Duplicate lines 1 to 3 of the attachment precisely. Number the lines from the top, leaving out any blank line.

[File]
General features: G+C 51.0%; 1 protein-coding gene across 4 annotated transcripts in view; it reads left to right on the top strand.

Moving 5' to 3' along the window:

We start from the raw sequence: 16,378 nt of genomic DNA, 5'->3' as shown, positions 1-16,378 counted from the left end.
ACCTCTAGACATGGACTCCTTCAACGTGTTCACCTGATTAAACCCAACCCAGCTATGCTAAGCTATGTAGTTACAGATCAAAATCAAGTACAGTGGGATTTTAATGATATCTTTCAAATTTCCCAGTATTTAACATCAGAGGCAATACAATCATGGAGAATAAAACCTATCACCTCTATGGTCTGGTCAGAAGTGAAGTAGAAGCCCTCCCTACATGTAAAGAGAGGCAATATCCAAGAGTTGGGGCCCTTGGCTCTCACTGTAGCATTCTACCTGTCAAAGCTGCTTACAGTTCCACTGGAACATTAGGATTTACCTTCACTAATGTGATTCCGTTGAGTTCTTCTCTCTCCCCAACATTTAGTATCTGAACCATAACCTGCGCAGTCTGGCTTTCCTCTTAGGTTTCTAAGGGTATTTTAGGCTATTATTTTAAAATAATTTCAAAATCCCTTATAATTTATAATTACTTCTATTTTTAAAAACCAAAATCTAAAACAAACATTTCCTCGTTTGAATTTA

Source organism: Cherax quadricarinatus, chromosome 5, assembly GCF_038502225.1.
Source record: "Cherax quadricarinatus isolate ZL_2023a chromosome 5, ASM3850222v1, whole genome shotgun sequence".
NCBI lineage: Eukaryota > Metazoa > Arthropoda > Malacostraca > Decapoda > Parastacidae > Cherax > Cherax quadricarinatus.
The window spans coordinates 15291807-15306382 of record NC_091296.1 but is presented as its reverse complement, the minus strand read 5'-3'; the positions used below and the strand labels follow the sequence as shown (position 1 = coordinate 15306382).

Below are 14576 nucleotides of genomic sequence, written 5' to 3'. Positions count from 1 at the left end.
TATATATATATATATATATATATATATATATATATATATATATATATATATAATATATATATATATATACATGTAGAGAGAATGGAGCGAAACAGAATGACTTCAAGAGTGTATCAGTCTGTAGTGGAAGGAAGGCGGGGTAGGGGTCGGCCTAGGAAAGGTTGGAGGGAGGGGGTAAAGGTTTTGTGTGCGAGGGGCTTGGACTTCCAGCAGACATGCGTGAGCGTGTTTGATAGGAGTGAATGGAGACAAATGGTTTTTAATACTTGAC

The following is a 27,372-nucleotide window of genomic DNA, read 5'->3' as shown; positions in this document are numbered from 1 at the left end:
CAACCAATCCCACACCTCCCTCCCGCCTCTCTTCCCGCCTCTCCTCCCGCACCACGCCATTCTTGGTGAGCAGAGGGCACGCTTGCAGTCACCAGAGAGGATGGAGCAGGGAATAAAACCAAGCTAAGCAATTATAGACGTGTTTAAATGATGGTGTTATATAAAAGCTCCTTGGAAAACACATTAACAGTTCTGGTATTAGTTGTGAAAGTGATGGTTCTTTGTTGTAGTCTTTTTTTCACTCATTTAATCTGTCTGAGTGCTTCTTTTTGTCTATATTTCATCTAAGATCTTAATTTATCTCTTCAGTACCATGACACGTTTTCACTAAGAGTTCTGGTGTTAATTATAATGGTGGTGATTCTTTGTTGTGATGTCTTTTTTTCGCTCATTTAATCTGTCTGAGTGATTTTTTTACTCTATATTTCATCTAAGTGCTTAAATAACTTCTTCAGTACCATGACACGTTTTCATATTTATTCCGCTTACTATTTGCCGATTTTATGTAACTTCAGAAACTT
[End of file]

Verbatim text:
General features: G+C 51.0%; 1 protein-coding gene across 4 annotated transcripts in view; it reads left to right on the top strand.

Moving 5' to 3' along the window:

We start from the raw sequence: 16,378 nt of genomic DNA, 5'->3' as shown, positions 1-16,378 counted from the left end.